Dredge Developer Blog – Sprint 1

In our Developer Blog Updates we’ll talk about some of the work we’ve completed in the previous two weeks and explain our approaches. Through this you’ll get an understanding of our game development methods and tidbits on the features we’re planning for Dredge!

Sprint 1: 

An understated sprint but a very necessary one. This sprint we did things like project setup, wireframes and control inputs – things that we know will make our lives hell if we don’t do them right at the beginning.

Project Setup

Source control, deciding on which version of the engine to use (and how you’ll go about deciding when to update it) and ensuring all dev team members have access to the correct environments! Not necessarily the type of work you think about when you’re planning on becoming a game developer, but in the interests of making our lives easier down the road we’re starting here.

  • Source Control & Engine We are using Atlassian’s Bitbucket and Unity 2020.2.3f1 (for now).
  • Scene Setup – Loading Screens, Menu’s, Inputs. For Dredge we’re supporting keyboard & mouse along with PC and console controllers and so many things that work for a mouse/keyboard combo feel janky with a controller and vice versa, planning for and testing both at the same time is really helpful for us.
  • Wireframing – Part of the planning of control inputs for us is wireframing and understanding how the player will interact with the game and inputs, then testing whether our design works.
  • Saving & Loading – This was a big item to tick off early on, and the first time we’ve worked with Nintendo as well. We had to decide how we want the player to be able to save (free-form or checkpoint style?), how many save files the player is allowed to have (consideration of how much space the game might take up) and handling conditions for when players do or don’t have save files available. 
QA Mindset
  • FPS Counter – Keeping an eye on this little guy means as soon as we implement anything that brings it below 59fps on any of our chosen platforms we’re going to know about it and can address that then and there, rather than have major optimization sprints at the end of our development. Simple but effective.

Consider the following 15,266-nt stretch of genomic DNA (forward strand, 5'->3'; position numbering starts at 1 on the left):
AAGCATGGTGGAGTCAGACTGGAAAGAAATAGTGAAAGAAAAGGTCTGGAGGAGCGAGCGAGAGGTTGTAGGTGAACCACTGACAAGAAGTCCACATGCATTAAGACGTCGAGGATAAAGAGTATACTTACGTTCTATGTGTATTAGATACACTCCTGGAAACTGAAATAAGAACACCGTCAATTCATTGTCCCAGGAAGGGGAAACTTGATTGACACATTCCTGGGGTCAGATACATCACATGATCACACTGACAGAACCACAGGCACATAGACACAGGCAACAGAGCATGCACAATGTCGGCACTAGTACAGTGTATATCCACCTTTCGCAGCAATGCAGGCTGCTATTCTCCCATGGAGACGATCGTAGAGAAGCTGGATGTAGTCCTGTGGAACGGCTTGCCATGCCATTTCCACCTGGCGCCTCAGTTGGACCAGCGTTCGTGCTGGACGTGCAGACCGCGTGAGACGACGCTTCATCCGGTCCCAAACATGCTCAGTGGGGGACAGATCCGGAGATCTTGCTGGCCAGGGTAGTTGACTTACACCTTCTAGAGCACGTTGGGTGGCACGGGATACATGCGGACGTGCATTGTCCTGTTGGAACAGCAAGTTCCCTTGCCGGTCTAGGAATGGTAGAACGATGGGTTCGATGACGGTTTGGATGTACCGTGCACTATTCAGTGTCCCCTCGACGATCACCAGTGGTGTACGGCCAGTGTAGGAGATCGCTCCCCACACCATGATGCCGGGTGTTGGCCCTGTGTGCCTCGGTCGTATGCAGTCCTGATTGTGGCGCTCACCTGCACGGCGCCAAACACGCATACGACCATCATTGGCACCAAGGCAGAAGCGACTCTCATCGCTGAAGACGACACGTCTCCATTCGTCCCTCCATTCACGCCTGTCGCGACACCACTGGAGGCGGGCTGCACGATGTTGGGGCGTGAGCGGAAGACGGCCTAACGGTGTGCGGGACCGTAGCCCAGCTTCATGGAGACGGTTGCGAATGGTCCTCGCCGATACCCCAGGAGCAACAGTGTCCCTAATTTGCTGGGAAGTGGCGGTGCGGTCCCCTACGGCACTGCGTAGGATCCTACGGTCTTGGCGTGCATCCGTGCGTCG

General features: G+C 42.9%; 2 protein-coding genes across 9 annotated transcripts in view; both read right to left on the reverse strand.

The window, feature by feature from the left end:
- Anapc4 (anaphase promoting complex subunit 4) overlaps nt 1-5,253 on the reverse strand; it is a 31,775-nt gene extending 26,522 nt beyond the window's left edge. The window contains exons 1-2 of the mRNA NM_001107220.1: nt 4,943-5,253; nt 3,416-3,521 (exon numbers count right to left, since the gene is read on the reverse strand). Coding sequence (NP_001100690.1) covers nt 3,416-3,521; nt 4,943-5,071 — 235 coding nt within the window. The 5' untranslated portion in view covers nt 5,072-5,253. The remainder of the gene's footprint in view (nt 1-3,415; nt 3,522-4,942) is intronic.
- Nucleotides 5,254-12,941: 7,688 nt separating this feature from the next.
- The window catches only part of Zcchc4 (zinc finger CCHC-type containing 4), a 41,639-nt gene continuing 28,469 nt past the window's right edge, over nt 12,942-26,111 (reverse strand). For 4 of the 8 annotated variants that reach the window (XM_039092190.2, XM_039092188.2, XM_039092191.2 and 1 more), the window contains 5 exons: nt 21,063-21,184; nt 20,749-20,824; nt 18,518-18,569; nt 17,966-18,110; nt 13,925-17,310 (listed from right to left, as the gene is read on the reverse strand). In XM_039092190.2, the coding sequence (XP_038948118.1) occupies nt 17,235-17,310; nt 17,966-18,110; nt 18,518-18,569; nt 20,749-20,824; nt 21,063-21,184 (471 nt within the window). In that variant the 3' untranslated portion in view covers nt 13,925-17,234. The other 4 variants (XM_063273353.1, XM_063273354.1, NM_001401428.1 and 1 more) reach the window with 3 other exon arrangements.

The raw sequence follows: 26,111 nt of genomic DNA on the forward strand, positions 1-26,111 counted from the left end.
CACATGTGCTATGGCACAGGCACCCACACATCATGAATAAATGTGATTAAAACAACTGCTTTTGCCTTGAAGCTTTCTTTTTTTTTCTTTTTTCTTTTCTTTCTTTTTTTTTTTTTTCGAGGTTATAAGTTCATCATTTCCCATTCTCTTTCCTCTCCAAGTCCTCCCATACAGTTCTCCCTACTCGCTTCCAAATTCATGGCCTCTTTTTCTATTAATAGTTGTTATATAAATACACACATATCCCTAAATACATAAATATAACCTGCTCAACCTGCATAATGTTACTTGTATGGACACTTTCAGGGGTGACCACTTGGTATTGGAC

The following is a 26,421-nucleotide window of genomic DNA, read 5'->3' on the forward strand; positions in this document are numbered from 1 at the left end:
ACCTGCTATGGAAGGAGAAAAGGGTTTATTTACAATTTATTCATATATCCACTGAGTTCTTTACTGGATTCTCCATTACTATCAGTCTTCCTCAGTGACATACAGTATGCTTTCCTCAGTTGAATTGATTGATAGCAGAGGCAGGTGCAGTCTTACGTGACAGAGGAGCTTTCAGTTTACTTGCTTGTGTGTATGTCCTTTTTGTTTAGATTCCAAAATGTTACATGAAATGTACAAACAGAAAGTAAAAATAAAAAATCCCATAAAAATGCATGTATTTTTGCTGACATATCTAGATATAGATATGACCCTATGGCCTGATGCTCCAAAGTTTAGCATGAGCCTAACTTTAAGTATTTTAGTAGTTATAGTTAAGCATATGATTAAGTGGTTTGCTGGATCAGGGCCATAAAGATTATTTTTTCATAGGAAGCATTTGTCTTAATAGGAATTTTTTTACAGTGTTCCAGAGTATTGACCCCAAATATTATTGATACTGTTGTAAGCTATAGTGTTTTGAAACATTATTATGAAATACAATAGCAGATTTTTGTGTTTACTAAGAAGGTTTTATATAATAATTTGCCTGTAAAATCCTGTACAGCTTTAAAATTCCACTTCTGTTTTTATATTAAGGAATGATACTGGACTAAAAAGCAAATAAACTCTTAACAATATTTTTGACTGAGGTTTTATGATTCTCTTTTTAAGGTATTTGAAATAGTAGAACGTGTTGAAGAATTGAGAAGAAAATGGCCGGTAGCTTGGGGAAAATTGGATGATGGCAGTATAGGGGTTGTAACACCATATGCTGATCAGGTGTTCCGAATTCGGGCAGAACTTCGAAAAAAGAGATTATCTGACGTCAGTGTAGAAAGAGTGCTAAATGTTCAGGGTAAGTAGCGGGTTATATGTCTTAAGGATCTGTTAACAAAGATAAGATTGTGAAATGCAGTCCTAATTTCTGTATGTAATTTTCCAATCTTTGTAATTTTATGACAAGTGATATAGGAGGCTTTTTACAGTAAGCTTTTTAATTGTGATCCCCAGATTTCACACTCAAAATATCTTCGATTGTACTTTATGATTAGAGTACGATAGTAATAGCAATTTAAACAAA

• Debug Console – This means we’re not only getting more info about what’s going on behind the scenes like errors, we’re also able to tweak the environmental variables which enables easier testing and balancing. For example if we have an event that happens on Day 12 of the game we might want to be able to skip days 1-11. We’ll continually add commands to this as we add more features throughout development and remove the redundant ones.
  • Version Number 
Foundational Fun Stuff!

Invisible water! Collidable land! Physics! 

  • Camera Controls – Using Cinemachine Virtual Cameras for all camera movement.
  • Water & Buoyancy – Using Gerstner Waves, which is a simple math equation for forming some pretty cool waves. In future we’ll be defining areas of the game that have choppy water, so look out for that in a future devlog.
  • Boat Movement – Pretty basic for now but it’s something we’ll revisit to make sure it feels good to sail around.
  • Boat Collisions & Health
  • Day/Night cycle – Most of the game is impacted by this system in some way so it’s important we get this right.
  • Secret Feature

And that’s our Sprint 1 wrap-up!